In Butts v. Estate of Butts, 119 Ill. App.2d 242, 255 N.E.2d 622 (1970), Robert P. Butts, Jr. died owing $95,298.63 to Robert P. Butts and Company. The Company was owned by the Butts family with Robert P. Butts, Sr. owning 1,200 shares, Robert P. Butts, Jr. owning 100 shares, and two more sons owning 100 shares each.Summary of this case from Resolution Trust Corp. v. Chapman
Gen. No. 11,080.
February 17, 1970.
Appeal from the Circuit Court of Sangamon County; the Hon. GEORGE P. COUTRAKON, Judge, presiding. Affirmed.
Sorling, Catron Hardin, and Giffin, Winning, Lindner, Newkirk Cohen, of Springfield (James M. Winning, of counsel), for appellant.
J. Waldo Ackerman, of Springfield (Simon L. Friedman and Robert S. O'Shea, of Springfield, of counsel), for appellee.
Defendant appeals from an order of the Circuit Court allowing a claim of $95,298.63 against the Estate of Robert P. Butts, Jr., as a preferred 5th-class claim under the statute, in favor of Robert P. Butts and Company.
Robert P. Butts and Company, a corporation, hereinafter designated claimant, had commission contracts for sale of insurance policies of various insurance companies, including Lincoln Casualty Company of which it was the controlling shareholder. Claimant is in receivership and the casualty company is in rehabilitation under the jurisdiction of the Illinois Insurance Department.
The 1,500 shares of outstanding stock of claimant corporation were owned as follows: Robert P. Butts, Sr., 1,200 shares; Robert P. Butts, Jr., the decedent here, 100 shares; two brothers of the decedent, 100 shares each. Robert P. Butts, Sr. was president of the claimant company, and the decedent, Robert P. Butts, Jr., was secretary-treasurer and also a director. The decedent was also president and director of Lincoln Casualty Company. There is no dispute that decedent owed claimant $95,298.63 in respect to variously labelled advances at the time of his death, August 8, 1964.
Upon appeal it is urged that the claim may only be allowed as a 7th-class general claim, rather than a 5th-class preferred claim, under chapter 3, § 202, Ill Rev Stats 1967, and that as to the total amount claimed the sum of $17,250 is barred by the 5-year statute of limitations which is effective as to unwritten contracts and the conversion of property.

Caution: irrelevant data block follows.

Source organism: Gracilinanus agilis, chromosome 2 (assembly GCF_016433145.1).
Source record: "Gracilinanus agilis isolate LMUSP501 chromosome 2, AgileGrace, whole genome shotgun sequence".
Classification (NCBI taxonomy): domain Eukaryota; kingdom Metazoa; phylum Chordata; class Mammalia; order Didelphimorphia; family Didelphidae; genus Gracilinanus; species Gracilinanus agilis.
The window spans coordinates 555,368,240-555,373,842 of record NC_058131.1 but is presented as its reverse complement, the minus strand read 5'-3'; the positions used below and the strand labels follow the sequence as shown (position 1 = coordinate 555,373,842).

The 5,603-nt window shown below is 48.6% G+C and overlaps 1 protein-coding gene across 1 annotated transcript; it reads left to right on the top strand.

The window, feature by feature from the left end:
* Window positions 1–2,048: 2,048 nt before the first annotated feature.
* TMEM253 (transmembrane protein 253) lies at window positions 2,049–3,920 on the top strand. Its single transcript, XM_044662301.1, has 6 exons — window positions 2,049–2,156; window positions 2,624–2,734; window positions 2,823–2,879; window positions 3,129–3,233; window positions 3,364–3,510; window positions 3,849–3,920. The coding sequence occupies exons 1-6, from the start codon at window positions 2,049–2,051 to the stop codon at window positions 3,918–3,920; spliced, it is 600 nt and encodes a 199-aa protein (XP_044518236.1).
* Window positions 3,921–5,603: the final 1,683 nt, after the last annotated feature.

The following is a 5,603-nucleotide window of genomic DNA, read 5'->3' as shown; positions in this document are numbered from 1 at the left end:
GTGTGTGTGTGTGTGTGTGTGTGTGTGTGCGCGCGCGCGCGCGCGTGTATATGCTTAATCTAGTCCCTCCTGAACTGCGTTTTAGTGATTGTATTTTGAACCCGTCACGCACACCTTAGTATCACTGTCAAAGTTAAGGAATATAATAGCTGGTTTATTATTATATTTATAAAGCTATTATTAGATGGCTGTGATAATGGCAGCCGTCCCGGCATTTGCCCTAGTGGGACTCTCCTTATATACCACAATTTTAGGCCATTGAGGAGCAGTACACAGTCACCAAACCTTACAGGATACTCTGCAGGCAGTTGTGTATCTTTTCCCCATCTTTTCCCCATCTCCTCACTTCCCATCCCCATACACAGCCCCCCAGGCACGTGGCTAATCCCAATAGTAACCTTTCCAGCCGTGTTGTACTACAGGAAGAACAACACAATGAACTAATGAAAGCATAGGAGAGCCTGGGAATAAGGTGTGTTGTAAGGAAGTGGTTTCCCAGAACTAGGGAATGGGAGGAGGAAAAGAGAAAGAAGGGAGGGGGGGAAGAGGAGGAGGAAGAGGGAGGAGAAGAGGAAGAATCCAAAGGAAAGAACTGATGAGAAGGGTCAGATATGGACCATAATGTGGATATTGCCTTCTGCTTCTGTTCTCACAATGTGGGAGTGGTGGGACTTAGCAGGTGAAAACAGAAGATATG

Section 505 of the Illinois Insurance Code (Ill Rev Stats 1967, c 73, par 1065.52), provides in part:
"That portion of all premiums or monies which an agent, broker or solicitor collects from an insured and which is to be paid to a company, its agents or his employer because of the assumption of liability through the issuance of policies or contracts for insurance, shall be held by the agent, broker or solicitor in a fiduciary capacity and shall not be misappropriated or converted to his own use or illegally withheld by the agent, broker or solicitor."
Rule 31.13 of the Illinois Insurance Department, after repeating that portion of the statute, quoted above, provides in part:
"Effective as of the date hereinafter fixed, all such funds hereinafter referred to as `premium funds' shall not in any manner be commingled with any other funds or monies not of such fiduciary character and such funds shall be deposited in a special demand (checking) account which shall be established for such purpose and shall be titled `Premium Fund Trust Account.' Such account shall, in the case of resident brokers and all agents, be maintained with a national banking association or state banking corporation having banking offices at and within the State of Illinois."
This rule also requires the keeping of complete records of the source of funds and all disbursements subject to the inspection of the Department of Insurance for three (3) years.
Claimant company maintained a Premium Fund Trust Account, but did not deposit all premiums received in said account as required by the Department rule. Albert O. Eck, Jr., certified public accountant, testified to year-end deficiencies, that is amounts by which the Premium Fund Trust Account was short deposits of premiums actually collected as follows:March 31, 1959 $107,153.44 March 31, 1960 276,493.14 March 31, 1961 232,107.60 March 31, 1962 432,797.85 March 31, 1963 422,051.75 March 31, 1964 368,615.54 Since the deficient premium sums were actually collected, they were in fact, contrary to the departmental rule, commingled with general funds of the claimant company. All sums paid to the decedent were paid from the general funds with which the premium funds were commingled.
Defendant contends that since decedent was not an "express trustee" of funds with respect to claimant, the claim cannot be allowed as a 5th-class claim. The definition of a 5th-class claim under Ill Rev Stats 967, c 3, § 202, is:
"5th. Money and property received or held in trust by decedent which cannot be identified or traced; . . . ."
Defendant relies upon In the Matter of Estate of Reiter, 298 Ill. App. 313, 18 N.E.2d 563, where a deceased broker had been given a mortgage note to collect for claimant. On his death it appeared the proceeds had been commingled with his general bank account and half of the proceeds were identifiable as part of the bank account, whereas the other half was not traceable. The court ordered the traceable portion paid over forthwith, and allowed the untraceable portion as a preferred claim under the statute which then provided: